World Bulletin / News Desk
The genocide in Rwanda, which was backed by the government at the time, was allegedly facilitated and fueled by French diplomats and soldiers who provided training and arms to the country’s militia, according to the government.
Although the French government has desisted from commenting on the development, Rwandan Prosecutor General Richard Muhumuza said in a statement late Tuesday the latest inquiry will focus on 20 French individuals.
“The inquiry for now is focused on 20 individuals whom, according to information gathered so far, are required by the prosecution authority to explain or provide clarity on allegations against them to enable the authority to make conclusions whether the concerned individuals should be formally charged or not,” Muhumuza said.
“The relevant French government authorities have been formally engaged. The Office of the Prosecutor General expects that reciprocal judicial cooperation will be availed throughout this inquiry by the relevant French government agencies and authorities,” he added.
A source at the French embassy, who spoke on condition of anonymity due to restrictions on talking to the media, said: “I cannot say much on the issue but we all have to wait and see the developments. But in my view, I don’t think there is anything in place that forces the 20 officials to answer to the allegations at this stage.”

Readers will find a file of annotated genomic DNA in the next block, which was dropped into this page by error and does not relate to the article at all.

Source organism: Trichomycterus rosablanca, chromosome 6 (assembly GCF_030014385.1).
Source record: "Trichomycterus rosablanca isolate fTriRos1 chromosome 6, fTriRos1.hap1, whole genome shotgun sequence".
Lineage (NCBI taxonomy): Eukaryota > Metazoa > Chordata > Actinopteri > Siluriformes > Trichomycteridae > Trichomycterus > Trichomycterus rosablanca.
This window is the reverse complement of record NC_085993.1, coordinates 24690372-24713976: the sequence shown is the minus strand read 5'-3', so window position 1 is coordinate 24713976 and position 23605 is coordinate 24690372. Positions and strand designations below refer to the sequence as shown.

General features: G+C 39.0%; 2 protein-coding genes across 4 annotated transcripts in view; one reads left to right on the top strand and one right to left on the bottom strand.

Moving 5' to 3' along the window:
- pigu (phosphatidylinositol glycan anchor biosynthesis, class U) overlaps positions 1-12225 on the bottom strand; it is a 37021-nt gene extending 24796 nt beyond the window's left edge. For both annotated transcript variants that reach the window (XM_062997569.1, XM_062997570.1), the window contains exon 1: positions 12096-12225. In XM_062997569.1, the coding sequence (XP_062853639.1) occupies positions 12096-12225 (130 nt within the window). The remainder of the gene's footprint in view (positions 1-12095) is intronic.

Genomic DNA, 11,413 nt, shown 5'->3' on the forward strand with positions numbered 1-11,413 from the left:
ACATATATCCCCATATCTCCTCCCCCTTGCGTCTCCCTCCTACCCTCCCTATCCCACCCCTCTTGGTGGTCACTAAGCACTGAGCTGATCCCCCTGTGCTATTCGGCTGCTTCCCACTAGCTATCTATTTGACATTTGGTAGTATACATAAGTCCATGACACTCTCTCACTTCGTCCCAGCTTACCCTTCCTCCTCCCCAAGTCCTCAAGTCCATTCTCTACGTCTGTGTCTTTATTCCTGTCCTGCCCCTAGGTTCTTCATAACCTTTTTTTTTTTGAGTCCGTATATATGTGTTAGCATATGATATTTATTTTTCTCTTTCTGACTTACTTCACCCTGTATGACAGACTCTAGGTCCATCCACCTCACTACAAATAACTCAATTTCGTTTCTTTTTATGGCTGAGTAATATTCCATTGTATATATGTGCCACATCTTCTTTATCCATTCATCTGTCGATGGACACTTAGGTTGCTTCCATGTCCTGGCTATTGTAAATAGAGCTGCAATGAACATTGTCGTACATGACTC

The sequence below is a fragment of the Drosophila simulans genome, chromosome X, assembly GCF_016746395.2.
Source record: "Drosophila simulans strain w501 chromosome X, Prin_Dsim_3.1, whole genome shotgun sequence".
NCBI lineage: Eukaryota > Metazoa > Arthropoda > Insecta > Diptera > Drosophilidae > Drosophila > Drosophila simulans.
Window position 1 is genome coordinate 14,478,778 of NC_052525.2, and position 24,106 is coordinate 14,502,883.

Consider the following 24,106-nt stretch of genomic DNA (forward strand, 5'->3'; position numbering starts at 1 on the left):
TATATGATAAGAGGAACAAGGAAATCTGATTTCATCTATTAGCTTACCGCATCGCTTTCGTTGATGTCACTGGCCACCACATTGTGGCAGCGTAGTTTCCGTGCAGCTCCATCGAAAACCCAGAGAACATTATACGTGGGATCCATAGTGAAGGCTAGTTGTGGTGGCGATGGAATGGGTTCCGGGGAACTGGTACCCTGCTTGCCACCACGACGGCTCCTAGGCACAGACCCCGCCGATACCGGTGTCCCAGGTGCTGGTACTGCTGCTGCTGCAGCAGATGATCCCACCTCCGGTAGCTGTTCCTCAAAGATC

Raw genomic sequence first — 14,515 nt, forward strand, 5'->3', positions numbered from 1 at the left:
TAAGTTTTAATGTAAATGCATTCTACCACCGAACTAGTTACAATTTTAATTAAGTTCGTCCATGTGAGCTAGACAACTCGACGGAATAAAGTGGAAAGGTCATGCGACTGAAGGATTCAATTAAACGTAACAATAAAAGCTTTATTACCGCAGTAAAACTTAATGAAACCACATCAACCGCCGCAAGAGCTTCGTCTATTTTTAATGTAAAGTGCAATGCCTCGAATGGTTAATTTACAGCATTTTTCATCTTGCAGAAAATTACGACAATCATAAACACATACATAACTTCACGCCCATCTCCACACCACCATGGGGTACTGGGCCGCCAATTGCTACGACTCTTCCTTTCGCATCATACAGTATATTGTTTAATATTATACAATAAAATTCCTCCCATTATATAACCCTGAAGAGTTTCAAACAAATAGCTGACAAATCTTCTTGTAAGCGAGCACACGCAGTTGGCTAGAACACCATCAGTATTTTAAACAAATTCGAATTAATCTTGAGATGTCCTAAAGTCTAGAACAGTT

A document prepared by the government accuses French officials who were accredited to Rwanda between 1990 and 1994, and several military officers.
Additionally, a government probe concluded there was “sufficient evidence” to bring criminal proceedings against 33 French officials on genocide charges.
Observers believe the government action appears to have been made after French prosecutors blamed President Paul Kagame and his party of assassinating the then Rwandan president, Juvenal Habyarimana -- a point in history that allegedly sparked the genocide against the Tutsi people.
On Oct. 31, the Rwandan government released a list of 22 former and serving French army officials that Kigali claimed played a role in the 1994 genocide.
Topping the list was "General" [sic, Adm.] Jacques Lanxade, former chief of French Defense Forces, who is accused of providing arms to the Rwandan army at the time of the genocide, even with knowledge that massacres against Tutsi were being organized by the armed forces.
In September, diplomatic relations between the two countries hit rock bottom when France announced it would reopen a fresh inquiry into the 1994 shooting down of the presidential jet that carried Habyarimana, together with the Burundian president and French army officials.
Rwanda has to date rejected a designated French ambassador since September last year, although the embassy in Kigali remains operational with diplomatic staff.